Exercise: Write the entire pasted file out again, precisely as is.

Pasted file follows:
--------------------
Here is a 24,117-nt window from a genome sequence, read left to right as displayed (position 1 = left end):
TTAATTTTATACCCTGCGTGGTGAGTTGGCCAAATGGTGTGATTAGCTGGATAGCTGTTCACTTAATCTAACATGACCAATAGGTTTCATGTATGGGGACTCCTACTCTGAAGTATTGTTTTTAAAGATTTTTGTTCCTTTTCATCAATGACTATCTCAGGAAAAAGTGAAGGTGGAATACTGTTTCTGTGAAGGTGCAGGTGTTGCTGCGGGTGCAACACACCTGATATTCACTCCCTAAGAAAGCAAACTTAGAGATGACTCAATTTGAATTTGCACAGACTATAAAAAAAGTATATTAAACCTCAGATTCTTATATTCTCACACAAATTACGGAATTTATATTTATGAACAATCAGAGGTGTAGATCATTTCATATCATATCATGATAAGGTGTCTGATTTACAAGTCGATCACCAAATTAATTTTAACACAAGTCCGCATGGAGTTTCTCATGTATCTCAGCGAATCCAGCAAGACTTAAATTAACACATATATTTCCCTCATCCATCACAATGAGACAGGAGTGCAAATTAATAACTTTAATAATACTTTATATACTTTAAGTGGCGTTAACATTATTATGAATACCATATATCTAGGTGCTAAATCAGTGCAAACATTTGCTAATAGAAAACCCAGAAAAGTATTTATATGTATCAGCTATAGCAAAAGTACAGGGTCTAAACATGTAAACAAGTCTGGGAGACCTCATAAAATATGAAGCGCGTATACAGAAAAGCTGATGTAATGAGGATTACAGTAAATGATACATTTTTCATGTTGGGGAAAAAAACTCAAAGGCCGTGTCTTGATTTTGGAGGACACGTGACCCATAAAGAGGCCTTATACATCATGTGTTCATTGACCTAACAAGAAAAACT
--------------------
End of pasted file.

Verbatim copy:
Here is a 24,117-nt window from a genome sequence, read left to right as displayed (position 1 = left end):
TTAATTTTATACCCTGCGTGGTGAGTTGGCCAAATGGTGTGATTAGCTGGATAGCTGTTCACTTAATCTAACATGACCAATAGGTTTCATGTATGGGGACTCCTACTCTGAAGTATTGTTTTTAAAGATTTTTGTTCCTTTTCATCAATGACTATCTCAGGAAAAAGTGAAGGTGGAATACTGTTTCTGTGAAGGTGCAGGTGTTGCTGCGGGTGCAACACACCTGATATTCACTCCCTAAGAAAGCAAACTTAGAGATGACTCAATTTGAATTTGCACAGACTATAAAAAAAGTATATTAAACCTCAGATTCTTATATTCTCACACAAATTACGGAATTTATATTTATGAACAATCAGAGGTGTAGATCATTTCATATCATATCATGATAAGGTGTCTGATTTACAAGTCGATCACCAAATTAATTTTAACACAAGTCCGCATGGAGTTTCTCATGTATCTCAGCGAATCCAGCAAGACTTAAATTAACACATATATTTCCCTCATCCATCACAATGAGACAGGAGTGCAAATTAATAACTTTAATAATACTTTATATACTTTAAGTGGCGTTAACATTATTATGAATACCATATATCTAGGTGCTAAATCAGTGCAAACATTTGCTAATAGAAAACCCAGAAAAGTATTTATATGTATCAGCTATAGCAAAAGTACAGGGTCTAAACATGTAAACAAGTCTGGGAGACCTCATAAAATATGAAGCGCGTATACAGAAAAGCTGATGTAATGAGGATTACAGTAAATGATACATTTTTCATGTTGGGGAAAAAAACTCAAAGGCCGTGTCTTGATTTTGGAGGACACGTGACCCATAAAGAGGCCTTATACATCATGTGTTCATTGACCTAACAAGAAAAACT